She just went, all right, cool, that sucks. That’s not what I wanted to have happen. Think through it, solve the problem, and then solved it by going, oh, this is the best way for me to solve this problem is just go redo this in a different way. And from my unscientific viewpoint, it looks like it worked out pretty well.
I also like some of those other anecdotal stories about her. ’cause you know, you don’t see this a lot, and I think it was her. Who gave, didn’t she give like a bunch of like gigantic bonuses to all the tour people who help? Right. You know, because I mean, she was making billions of dollars and
she gave bonuses of around a hundred thousand dollars to, to each
Yeah. It gave people like a hundred grand bonuses. Like, Hey, here you go. Thanks for, yeah, thanks for helping. That’s, I mean, that’s super cool to see too. But
again, I think a lot of people listening to this are gonna be like, I can’t give a hundred thousand dollars bonuses, but taking care of the people around You think, but you can show appreciation.
I think it’s the right, yeah. You’re only as good as your team.
Right? Absolutely. You can show appreciation for the people that are around you and, and remember that before you were successful, there were people, you know, what do they say? Be, be kind to the people that you pass when you’re going up the ladder, because they’ll be the same people that you pass when you’re coming down.
You know? It’s like, it seems like she’s had a pretty big impact in just about every, I mean, look at the NFL, the impact of, you know, on football and people who’ve never watched a football game in their lives or watching football. So that hopefully I. They can see Taylor Swift in the stands. I mean, it’s crazy.
Doug, a lot of people
don’t know that. Uh, in your career, you’ve always been a a systems guy. When you take a look at some of the systems that Taylor had, if we’re trying to emulate some of those systems, how would you approach that?
You know, I, Paula touched on a few things. OG did too. One of the things that she did was build a team.
And then trust the people on that team to do what they’re really good at and allowed them to create processes that were repeatable and also expandable so that they weren’t just processes that worked for that tour or for that album, but their, their financial processes, their operational processes that were what we call in the systems world, we would call them extensible, that could grow as she grow, grew, grow, be growing.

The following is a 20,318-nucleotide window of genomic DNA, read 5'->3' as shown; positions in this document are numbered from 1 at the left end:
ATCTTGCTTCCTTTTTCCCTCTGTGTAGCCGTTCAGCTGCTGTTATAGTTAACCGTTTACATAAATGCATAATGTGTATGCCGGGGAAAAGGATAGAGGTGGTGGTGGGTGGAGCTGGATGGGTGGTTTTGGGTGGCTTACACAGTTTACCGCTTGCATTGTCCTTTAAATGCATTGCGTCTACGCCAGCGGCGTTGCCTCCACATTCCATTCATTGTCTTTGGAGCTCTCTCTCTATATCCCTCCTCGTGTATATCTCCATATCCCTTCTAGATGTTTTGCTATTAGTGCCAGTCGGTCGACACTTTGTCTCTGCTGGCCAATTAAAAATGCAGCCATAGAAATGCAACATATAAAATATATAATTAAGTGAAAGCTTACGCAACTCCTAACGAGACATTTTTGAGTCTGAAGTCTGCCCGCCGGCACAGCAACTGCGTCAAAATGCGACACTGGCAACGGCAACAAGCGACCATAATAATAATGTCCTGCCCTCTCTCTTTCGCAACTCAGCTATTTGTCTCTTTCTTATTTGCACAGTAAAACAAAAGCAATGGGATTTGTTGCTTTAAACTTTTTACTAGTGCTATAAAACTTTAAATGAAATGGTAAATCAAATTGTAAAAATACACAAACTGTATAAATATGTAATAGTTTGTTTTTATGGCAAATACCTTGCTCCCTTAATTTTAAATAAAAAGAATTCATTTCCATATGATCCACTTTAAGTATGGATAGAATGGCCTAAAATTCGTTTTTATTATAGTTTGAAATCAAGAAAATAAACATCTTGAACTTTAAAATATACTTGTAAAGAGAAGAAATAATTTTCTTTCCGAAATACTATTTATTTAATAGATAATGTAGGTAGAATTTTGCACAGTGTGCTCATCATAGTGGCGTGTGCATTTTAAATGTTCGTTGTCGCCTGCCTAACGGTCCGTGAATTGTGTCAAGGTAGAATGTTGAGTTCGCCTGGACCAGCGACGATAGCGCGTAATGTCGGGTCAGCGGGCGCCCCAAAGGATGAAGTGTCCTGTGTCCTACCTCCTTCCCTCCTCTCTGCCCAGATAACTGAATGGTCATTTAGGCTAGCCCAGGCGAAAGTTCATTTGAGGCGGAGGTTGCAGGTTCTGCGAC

I think it’s b grow be growed. Yeah. She is a business person as much as she is an entertainer and I think that’s what really makes her impressive that she has both of those skills. ’cause it is really hard to continue to create music that is appealing to a really broad audience, but it’s also really hard to keep that going financially.
We’ve heard of so many entertainment acts that have failed not because of their losing their appeal, but because of their. Business decisions that they’re making. Hall Oats come to mind. Billy Joel comes to mind who have lost everything because of business decisions they made, whether it was having the wrong people on their team or investing in the wrong things.
And so, so far it would appear that Taylor has figured out how to avoid those
missteps. An interesting piece of this is when she sidestepped all of Hollywood, I mean, clearly Taylor knows what she’s doing, but I also think that points to smart people in her corner as well. You know, I don’t think OG that Taylor Swift just calls up Disney one day and goes, I’m going around you.
You know, I, I think she’s running that by some pretty good people on our team, I
Yeah. Yeah. Speaking of you og, what’s an event of 2023 that, uh, really you think impacted, uh, our stacker’s money?
Uh, from an event standpoint, I liked all the conversation that happened around Charlie Munger’s death.
I mean, not the fact that he died, but all of the, that’s a big wow. Yeah. I like the fact that this old man kicked